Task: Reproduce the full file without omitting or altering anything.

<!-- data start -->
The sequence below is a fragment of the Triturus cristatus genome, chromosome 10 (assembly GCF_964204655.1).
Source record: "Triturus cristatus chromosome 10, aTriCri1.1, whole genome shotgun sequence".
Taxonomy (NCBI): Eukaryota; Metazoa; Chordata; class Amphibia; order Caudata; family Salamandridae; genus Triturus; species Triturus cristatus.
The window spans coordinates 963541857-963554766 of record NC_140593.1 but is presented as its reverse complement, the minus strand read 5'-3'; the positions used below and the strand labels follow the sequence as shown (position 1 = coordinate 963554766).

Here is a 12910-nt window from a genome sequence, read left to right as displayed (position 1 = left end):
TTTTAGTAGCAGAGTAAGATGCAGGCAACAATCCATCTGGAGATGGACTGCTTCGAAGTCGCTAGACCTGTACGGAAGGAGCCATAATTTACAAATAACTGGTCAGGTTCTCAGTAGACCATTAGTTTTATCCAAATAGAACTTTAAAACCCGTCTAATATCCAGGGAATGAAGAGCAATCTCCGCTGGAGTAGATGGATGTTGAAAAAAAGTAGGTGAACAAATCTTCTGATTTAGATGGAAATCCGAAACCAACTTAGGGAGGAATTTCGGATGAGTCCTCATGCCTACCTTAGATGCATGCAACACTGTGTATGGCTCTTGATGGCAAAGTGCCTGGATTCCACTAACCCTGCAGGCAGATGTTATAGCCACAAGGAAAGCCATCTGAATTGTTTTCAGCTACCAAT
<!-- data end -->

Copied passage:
The sequence below is a fragment of the Triturus cristatus genome, chromosome 10 (assembly GCF_964204655.1).
Source record: "Triturus cristatus chromosome 10, aTriCri1.1, whole genome shotgun sequence".
Taxonomy (NCBI): Eukaryota; Metazoa; Chordata; class Amphibia; order Caudata; family Salamandridae; genus Triturus; species Triturus cristatus.
The window spans coordinates 963541857-963554766 of record NC_140593.1 but is presented as its reverse complement, the minus strand read 5'-3'; the positions used below and the strand labels follow the sequence as shown (position 1 = coordinate 963554766).

Here is a 12910-nt window from a genome sequence, read left to right as displayed (position 1 = left end):
TTTTAGTAGCAGAGTAAGATGCAGGCAACAATCCATCTGGAGATGGACTGCTTCGAAGTCGCTAGACCTGTACGGAAGGAGCCATAATTTACAAATAACTGGTCAGGTTCTCAGTAGACCATTAGTTTTATCCAAATAGAACTTTAAAACCCGTCTAATATCCAGGGAATGAAGAGCAATCTCCGCTGGAGTAGATGGATGTTGAAAAAAAGTAGGTGAACAAATCTTCTGATTTAGATGGAAATCCGAAACCAACTTAGGGAGGAATTTCGGATGAGTCCTCATGCCTACCTTAGATGCATGCAACACTGTGTATGGCTCTTGATGGCAAAGTGCCTGGATTCCACTAACCCTGCAGGCAGATGTTATAGCCACAAGGAAAGCCATCTGAATTGTTTTCAGCTACCAAT